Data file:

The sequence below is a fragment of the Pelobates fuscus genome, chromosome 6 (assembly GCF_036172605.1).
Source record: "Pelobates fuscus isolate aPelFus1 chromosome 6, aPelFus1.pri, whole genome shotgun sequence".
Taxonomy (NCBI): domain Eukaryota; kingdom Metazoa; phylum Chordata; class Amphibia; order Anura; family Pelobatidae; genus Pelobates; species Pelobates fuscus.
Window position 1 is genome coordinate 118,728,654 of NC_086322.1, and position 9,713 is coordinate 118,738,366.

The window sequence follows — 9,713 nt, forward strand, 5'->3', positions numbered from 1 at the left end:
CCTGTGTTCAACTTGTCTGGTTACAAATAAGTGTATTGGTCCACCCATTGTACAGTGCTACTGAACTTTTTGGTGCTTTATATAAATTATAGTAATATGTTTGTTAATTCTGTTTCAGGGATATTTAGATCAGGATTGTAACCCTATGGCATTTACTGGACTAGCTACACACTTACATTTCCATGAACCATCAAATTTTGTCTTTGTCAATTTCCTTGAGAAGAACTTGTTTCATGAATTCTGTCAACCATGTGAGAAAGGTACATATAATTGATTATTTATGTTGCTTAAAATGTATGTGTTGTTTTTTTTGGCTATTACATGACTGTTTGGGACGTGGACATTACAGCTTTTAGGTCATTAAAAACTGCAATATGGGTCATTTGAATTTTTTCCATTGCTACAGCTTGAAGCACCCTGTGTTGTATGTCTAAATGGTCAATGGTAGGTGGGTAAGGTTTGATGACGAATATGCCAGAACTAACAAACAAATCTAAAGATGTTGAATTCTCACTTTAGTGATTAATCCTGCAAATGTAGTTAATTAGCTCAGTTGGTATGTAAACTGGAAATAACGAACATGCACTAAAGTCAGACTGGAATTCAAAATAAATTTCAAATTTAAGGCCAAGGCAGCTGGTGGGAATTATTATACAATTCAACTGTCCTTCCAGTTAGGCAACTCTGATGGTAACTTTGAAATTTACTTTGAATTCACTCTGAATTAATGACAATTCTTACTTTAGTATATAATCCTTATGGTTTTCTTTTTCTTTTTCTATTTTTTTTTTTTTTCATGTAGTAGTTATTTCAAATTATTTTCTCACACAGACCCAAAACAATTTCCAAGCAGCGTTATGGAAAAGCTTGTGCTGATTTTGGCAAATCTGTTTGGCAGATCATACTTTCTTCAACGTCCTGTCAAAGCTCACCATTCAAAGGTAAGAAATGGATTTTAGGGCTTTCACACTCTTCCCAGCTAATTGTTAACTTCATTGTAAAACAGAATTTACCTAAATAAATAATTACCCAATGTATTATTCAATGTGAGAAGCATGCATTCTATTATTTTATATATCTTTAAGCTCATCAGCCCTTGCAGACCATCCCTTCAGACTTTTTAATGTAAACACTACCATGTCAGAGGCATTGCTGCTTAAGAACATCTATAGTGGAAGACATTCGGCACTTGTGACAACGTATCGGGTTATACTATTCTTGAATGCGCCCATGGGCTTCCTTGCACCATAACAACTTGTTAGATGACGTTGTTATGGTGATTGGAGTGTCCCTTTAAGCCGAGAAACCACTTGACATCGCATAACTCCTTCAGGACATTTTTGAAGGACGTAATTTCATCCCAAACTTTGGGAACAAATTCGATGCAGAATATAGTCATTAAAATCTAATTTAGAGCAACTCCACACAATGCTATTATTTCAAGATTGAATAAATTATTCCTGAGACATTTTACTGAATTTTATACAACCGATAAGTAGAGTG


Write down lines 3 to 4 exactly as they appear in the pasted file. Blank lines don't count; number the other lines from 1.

Taxonomy (NCBI): domain Eukaryota; kingdom Metazoa; phylum Chordata; class Amphibia; order Anura; family Pelobatidae; genus Pelobates; species Pelobates fuscus.
Window position 1 is genome coordinate 118,728,654 of NC_086322.1, and position 9,713 is coordinate 118,738,366.